Senior Honors Projects, 2010-current

Creative Commons License

Creative Commons License
This work is licensed under a Creative Commons Attribution-Noncommercial-No Derivative Works 4.0 License.

Date of Award

Spring 2018

Document Type

Thesis

Degree Name

Bachelor of Science (BS)

Department

Department of Biology

Advisor(s)

Patrice Ludwig

Bruce Wiggins

Grace Wyngaard

Abstract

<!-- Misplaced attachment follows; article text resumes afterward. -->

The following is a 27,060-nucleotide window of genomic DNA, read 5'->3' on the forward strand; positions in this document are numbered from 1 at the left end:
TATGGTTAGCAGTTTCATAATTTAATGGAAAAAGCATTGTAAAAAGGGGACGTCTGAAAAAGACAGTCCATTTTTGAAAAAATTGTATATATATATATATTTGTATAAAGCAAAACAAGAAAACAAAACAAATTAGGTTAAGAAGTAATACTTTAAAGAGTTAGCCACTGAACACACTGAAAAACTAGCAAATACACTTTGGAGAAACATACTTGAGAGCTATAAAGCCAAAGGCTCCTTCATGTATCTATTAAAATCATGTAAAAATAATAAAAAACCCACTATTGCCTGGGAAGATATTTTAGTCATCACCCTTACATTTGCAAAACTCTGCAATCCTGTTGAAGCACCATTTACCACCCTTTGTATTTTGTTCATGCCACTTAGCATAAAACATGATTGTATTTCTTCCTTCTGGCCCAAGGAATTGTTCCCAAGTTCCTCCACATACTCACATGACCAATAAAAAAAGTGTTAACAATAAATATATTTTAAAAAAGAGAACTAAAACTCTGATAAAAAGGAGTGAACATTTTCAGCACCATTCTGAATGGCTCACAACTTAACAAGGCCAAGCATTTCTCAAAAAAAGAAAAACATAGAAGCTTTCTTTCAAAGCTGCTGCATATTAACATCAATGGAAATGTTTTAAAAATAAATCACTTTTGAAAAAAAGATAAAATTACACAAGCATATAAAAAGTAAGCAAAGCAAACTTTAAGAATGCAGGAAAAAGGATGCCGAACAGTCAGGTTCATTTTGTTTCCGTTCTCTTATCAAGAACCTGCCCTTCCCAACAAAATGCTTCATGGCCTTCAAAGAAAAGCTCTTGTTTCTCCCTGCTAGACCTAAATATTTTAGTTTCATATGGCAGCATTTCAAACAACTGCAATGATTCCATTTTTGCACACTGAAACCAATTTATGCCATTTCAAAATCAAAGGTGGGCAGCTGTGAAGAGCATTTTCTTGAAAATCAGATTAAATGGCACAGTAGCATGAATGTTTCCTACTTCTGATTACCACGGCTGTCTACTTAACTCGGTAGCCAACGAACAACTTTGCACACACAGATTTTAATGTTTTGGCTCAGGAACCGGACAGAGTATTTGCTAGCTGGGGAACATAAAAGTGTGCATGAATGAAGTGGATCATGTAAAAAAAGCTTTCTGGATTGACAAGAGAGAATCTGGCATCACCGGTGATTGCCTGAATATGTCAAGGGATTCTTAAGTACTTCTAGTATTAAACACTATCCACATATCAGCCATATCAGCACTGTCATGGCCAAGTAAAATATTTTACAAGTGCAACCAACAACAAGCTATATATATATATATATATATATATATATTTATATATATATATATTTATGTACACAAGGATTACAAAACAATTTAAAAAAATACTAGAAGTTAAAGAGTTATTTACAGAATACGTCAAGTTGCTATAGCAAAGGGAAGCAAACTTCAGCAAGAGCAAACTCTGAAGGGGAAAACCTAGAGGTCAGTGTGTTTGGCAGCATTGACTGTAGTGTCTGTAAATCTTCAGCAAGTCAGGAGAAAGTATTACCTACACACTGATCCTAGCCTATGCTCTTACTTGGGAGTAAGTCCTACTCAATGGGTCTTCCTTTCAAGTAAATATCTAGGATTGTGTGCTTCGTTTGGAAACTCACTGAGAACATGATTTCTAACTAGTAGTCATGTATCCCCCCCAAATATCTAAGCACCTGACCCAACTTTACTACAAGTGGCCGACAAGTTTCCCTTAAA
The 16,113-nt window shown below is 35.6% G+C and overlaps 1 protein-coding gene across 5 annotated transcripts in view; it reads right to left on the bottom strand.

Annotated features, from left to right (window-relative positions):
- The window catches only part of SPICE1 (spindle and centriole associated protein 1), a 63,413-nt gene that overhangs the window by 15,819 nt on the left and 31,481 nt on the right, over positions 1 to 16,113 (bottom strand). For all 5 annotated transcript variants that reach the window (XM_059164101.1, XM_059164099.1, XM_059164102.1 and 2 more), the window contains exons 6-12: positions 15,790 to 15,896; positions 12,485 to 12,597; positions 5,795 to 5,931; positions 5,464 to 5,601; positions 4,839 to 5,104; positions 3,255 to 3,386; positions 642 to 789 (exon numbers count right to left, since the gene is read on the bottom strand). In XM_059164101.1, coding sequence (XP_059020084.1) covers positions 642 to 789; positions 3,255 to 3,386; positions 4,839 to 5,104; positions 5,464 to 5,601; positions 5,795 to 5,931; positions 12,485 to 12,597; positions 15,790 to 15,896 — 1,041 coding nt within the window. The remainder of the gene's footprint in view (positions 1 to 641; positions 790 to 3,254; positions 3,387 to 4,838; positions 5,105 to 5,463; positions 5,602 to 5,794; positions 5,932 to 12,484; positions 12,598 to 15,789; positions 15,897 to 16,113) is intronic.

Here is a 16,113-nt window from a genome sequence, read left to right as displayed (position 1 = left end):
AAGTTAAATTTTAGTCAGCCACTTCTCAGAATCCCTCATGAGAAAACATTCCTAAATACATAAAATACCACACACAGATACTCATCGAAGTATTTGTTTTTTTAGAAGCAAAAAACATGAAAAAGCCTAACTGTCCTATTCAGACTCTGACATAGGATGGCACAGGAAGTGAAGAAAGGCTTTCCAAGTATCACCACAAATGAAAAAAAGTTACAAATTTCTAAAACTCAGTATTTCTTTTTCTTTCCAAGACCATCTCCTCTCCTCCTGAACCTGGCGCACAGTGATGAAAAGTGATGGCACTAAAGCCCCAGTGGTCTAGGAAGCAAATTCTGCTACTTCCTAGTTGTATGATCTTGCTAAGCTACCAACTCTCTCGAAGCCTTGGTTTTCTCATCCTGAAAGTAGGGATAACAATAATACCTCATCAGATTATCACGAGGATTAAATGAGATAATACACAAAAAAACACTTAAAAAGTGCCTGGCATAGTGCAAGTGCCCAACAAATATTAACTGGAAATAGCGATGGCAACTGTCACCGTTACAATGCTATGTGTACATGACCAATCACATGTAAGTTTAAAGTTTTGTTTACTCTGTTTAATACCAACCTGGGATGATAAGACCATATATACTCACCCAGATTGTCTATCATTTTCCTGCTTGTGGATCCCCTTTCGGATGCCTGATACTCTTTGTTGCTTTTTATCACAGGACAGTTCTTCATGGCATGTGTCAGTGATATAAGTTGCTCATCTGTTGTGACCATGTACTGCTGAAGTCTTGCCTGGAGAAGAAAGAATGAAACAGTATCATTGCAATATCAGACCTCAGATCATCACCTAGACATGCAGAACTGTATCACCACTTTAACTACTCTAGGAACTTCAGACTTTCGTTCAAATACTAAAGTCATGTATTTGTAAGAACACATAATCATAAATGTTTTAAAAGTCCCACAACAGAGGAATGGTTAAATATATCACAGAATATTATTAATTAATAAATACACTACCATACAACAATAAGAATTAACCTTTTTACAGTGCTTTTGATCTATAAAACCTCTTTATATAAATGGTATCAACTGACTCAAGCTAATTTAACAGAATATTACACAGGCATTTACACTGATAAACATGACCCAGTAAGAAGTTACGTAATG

Crassostrea virginica, common name eastern oyster, in the Chesapeake Bay is currently at 1% of its peak annual landings in 1884 (600,000 metric tons). This decline is in spite of being considered a resilient species. Causes of the decline include overharvesting, disease, and habitat loss. While efforts have been made to combat each cause, the key element to recovering the population is coordinated habitat restoration. This study aims to develop a GIS-based habitat model for the eastern oyster in the Chesapeake Bay. The first goal of this study was to determine the water quality parameters necessary for successful oyster population restoration and to locate where those conditions exist concurrently. To identify these areas that are most suitable for restoration efforts, a habitat analysis was performed using GIS data of water quality parameters in the bay consisting of water temperature, salinity, dissolved oxygen, pH, and bathymetry. Data obtained from monitoring stations throughout the bay were used to estimate the water quality parameters. Those parameters were interpolated using inverse distance weighting to create continuous rasters of seasonal averages for each parameter. Then rasters were combined and analyzed using geospatial processing to determine the areas that contain the most favorable conditions for oyster growth at both larval and adult life stages. Additionally, the conditions for proliferation of oyster diseases MSX and Dermo were assessed geospatially. The second goal of this study was to determine the potential changes to suitable oyster habitat area and Dermo proliferation following the climate change experts’ prediction of a 2℃ water temperature increase. Resulting models showed a decrease in total area of high quality habitat for larval and adult models with the 2℃ increase, as compared to the current condition models. Disease proliferation of Dermo also exhibited increases in higher risk areas in the 2℃ increase model when compared to the current condition model.

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